Setting up your Can O Worms
When you first get your Can O Worms, or another wormery if that is what you choose, then you will be faced with the slightly daunting task of settling the little guys in. I thought the easiest way to show you was a video (see below), this one is really good and clear and it explains all the basics and what you will need, I have listed it here for your convenience.
- Wormery of choice
- Worms (I recommend at least 1000, but 2000 if you can afford it)
- Coconut coir
- A bucket of water
The little guys tend to be all over the place at first and keep wanting to climb out. Don’t worry, you will probably have a few fatalities, but they will settle down to their new job as your compost makers after a while, they just need a chance to get used to their new environment.
Getting started with your compost maker
- Things are not going to happen overnight, it takes a long time for worm poo to add up to much, just be patient. It probably takes a few weeks to eat a handful of kitchen waste. However, the flip side of this is that most of the waste produced by your little compost makers is liquid which is commonly known as worm tea, so you will be able to feed your precious plants with this liquid gold to keep them looking great. The worm tea can be diluted as much as one in ten, so remember to ensure you make best use of the liquid produced.
- Don’t feed your little organic composters (i.e. the worms) any meat or dairy products, strictly vegans they are!
- Don’t put too much acidic stuff into your Can O Worms, the PH of the environment gets messed up. If this does happen, sprinkle a little bit of garden lime (about a handful) into the wormery every couple of weeks.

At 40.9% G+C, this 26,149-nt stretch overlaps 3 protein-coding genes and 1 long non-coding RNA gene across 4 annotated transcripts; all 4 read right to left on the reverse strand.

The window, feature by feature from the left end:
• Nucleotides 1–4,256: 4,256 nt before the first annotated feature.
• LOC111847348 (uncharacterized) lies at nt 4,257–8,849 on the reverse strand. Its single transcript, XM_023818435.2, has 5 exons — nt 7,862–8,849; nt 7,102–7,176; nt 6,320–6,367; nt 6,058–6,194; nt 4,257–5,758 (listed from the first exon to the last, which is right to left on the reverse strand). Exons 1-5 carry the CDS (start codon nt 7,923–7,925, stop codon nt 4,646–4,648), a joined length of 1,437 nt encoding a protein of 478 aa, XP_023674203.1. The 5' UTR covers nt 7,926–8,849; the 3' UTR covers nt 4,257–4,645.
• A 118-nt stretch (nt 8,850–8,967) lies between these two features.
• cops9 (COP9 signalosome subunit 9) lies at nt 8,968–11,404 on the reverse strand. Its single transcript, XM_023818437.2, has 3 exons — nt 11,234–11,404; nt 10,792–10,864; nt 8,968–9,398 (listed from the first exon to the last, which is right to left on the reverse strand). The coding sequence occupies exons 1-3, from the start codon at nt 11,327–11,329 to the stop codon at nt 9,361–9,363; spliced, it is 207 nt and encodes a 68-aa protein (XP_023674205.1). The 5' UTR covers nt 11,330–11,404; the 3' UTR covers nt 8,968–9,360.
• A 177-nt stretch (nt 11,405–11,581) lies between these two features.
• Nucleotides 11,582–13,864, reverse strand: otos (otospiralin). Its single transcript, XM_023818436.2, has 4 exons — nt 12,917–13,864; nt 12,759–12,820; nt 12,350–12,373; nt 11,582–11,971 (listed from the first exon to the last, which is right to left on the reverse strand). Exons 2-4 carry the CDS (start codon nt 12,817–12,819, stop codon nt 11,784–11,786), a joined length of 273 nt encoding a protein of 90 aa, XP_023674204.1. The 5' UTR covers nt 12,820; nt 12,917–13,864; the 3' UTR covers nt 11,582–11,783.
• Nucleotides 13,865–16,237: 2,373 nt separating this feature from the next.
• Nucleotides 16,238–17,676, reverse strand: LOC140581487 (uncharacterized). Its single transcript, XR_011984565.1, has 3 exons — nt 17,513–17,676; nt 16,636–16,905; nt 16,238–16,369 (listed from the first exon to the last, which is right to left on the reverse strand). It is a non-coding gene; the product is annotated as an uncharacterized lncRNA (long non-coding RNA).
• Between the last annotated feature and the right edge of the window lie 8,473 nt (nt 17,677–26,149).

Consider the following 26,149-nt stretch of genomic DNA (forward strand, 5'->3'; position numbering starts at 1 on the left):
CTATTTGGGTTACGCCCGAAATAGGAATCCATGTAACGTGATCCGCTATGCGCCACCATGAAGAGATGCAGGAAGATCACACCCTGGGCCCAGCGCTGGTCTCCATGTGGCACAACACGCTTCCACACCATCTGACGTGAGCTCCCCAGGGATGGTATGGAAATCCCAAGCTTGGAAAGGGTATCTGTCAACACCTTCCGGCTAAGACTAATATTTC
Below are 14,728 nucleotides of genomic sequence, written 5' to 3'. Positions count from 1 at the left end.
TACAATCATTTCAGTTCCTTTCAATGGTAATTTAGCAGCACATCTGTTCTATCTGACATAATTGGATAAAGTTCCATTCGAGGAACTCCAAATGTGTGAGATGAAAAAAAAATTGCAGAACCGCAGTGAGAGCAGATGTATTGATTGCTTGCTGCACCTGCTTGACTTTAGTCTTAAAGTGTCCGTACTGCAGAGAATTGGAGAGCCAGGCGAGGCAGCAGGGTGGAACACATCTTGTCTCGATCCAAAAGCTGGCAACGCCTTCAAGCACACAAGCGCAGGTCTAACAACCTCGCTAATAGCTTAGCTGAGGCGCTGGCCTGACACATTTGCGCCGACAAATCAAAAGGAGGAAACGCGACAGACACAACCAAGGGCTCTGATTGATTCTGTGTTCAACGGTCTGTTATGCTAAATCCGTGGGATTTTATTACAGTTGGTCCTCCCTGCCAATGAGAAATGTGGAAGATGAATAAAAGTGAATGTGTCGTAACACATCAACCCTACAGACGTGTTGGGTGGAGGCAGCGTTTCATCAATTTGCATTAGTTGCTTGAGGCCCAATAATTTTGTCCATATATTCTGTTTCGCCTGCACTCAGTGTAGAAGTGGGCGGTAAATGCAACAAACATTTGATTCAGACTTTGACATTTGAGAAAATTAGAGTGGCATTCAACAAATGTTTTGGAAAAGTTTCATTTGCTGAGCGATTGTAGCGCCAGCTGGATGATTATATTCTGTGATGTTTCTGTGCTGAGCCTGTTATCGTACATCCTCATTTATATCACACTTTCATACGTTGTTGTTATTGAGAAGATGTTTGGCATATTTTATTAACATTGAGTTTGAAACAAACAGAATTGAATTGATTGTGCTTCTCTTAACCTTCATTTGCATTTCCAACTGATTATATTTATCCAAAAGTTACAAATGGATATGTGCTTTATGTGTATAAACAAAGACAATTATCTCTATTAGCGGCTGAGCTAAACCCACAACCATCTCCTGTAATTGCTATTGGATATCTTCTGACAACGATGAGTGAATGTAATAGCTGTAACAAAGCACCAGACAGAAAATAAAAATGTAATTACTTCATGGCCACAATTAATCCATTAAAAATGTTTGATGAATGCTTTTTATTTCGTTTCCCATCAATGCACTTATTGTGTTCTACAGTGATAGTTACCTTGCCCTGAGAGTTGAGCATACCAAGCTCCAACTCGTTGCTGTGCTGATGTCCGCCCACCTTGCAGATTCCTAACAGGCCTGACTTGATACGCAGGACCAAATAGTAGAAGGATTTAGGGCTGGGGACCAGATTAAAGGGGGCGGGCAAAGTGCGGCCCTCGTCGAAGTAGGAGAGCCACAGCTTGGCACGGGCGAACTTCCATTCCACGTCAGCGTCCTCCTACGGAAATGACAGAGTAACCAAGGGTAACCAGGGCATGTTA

- Kitchen waste that is really tough like onion skin and cabbage stalks are not going to be number 1 on your guys choice of menu, so try avoid those.
- It is possible, or even probable that the worms (I was also disappointed initially) are probably not going to be able to eat all your kitchen debris, don’t despair, there are a few things about this. Remember that the worms breed quite fast, and I personally started off with 1000, they say minimum is 500, if I were to start again, I would buy 2000, it just gets you off to such a better beginning.
So there we go, a brief history of worms! If you are on the fence about whether you want to get a worm filled compost maker, then I hope the love I feel for my worms shines through and helps you make up your mind. Don’t be mistaken, these little guys do take a little bit of work, but for me the whole process of having the worms and seeing my kitchen waste turned into superbly rich compost by my magical compost makers gives me a very warm fuzzy feeling when I see them worming away in their snug Can O Worms. Oh yes, and did I mention the Can O Worms is made out of recycled everything, which always makes me feel virtuous when I buy a recycled product, as if I actually did something! P.S If you are looking for a Can O Worms at a good price *, I have always found Amazon generally beats everyone price wise, they also stock the coconut coir if you need it.
*Please note the link above directs to amazon as I have found they offer great deals on worm composters.